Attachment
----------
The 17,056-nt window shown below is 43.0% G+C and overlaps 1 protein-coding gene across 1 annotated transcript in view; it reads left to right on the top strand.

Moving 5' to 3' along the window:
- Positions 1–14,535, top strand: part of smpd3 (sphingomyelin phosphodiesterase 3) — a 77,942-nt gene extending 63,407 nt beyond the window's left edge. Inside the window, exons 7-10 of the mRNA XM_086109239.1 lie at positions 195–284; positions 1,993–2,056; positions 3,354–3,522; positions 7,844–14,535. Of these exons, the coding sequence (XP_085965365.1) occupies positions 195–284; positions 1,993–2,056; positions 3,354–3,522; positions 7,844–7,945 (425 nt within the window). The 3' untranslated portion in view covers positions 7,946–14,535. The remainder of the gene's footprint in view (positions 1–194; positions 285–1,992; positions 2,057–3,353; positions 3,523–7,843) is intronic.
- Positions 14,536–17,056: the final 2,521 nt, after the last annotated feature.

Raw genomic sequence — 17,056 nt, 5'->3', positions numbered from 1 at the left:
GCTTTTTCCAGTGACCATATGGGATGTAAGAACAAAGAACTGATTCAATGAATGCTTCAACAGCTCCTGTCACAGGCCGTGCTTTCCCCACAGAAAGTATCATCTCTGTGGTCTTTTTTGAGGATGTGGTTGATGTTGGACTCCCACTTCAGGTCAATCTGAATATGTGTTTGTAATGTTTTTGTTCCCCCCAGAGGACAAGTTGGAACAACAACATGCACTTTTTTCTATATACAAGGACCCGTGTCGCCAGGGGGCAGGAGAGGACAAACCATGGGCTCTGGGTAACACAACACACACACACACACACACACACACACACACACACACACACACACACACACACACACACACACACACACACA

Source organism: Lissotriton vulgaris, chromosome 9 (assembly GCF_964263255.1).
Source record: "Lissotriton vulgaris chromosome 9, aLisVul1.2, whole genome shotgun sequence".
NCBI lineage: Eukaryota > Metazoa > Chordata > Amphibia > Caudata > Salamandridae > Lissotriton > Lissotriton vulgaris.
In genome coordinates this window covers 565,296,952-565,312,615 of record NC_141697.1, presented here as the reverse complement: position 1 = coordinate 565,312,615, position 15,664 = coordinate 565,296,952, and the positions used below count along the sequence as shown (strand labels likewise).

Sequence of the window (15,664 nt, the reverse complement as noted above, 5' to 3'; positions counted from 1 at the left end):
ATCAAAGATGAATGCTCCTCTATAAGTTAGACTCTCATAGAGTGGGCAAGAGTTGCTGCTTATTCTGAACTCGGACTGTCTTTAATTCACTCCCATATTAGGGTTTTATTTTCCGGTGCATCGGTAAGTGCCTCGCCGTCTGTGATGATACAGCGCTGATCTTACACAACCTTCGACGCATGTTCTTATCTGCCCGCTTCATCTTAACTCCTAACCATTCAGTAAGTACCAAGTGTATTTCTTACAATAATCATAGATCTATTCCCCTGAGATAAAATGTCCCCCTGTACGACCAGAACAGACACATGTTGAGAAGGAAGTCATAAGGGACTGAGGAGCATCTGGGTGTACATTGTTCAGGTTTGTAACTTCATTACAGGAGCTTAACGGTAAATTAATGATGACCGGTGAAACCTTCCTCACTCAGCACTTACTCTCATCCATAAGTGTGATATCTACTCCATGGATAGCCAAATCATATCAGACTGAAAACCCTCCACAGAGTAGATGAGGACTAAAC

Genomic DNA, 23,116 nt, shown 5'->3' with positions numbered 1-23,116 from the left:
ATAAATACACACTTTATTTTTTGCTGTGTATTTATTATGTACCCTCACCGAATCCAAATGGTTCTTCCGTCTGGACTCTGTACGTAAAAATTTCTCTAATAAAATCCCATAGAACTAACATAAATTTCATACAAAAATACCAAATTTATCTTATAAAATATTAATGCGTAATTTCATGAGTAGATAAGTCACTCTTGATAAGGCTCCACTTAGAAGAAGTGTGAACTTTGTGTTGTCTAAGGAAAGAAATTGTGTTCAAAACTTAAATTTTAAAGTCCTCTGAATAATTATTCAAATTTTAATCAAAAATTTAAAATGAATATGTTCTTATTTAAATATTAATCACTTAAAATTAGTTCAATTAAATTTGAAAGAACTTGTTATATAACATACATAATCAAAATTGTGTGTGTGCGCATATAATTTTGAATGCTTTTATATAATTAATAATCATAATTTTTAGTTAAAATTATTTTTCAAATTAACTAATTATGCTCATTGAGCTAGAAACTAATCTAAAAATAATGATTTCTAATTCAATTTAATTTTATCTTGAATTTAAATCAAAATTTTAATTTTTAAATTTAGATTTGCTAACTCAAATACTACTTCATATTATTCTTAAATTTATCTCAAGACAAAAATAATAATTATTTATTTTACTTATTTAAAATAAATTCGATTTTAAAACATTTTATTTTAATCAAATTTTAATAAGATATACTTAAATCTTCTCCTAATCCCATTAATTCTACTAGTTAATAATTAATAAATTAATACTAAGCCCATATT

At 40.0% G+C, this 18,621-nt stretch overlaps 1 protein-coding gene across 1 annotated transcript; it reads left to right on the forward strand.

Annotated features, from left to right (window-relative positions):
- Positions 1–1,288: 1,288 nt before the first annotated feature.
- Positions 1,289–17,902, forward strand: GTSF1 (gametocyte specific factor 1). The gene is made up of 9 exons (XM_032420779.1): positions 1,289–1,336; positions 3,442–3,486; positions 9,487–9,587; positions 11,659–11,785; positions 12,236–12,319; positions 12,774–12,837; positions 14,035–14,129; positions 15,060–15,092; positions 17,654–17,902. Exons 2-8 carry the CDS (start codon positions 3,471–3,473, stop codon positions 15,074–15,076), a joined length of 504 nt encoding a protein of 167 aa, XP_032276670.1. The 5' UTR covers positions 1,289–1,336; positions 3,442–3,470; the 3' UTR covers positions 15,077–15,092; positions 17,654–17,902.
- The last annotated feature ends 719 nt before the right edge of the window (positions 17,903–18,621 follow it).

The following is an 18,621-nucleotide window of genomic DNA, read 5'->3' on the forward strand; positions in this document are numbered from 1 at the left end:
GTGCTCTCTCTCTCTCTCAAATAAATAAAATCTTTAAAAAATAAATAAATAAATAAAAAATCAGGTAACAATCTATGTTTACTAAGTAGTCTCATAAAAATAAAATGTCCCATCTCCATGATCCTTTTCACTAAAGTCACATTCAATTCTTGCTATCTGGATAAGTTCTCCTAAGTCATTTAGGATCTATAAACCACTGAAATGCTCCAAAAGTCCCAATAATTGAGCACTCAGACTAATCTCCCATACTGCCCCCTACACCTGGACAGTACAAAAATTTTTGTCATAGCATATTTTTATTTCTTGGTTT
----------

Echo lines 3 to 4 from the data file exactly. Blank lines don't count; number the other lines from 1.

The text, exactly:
- Positions 1–14,535, top strand: part of smpd3 (sphingomyelin phosphodiesterase 3) — a 77,942-nt gene extending 63,407 nt beyond the window's left edge. Inside the window, exons 7-10 of the mRNA XM_086109239.1 lie at positions 195–284; positions 1,993–2,056; positions 3,354–3,522; positions 7,844–14,535. Of these exons, the coding sequence (XP_085965365.1) occupies positions 195–284; positions 1,993–2,056; positions 3,354–3,522; positions 7,844–7,945 (425 nt within the window). The 3' untranslated portion in view covers positions 7,946–14,535. The remainder of the gene's footprint in view (positions 1–194; positions 285–1,992; positions 2,057–3,353; positions 3,523–7,843) is intronic.
- Positions 14,536–17,056: the final 2,521 nt, after the last annotated feature.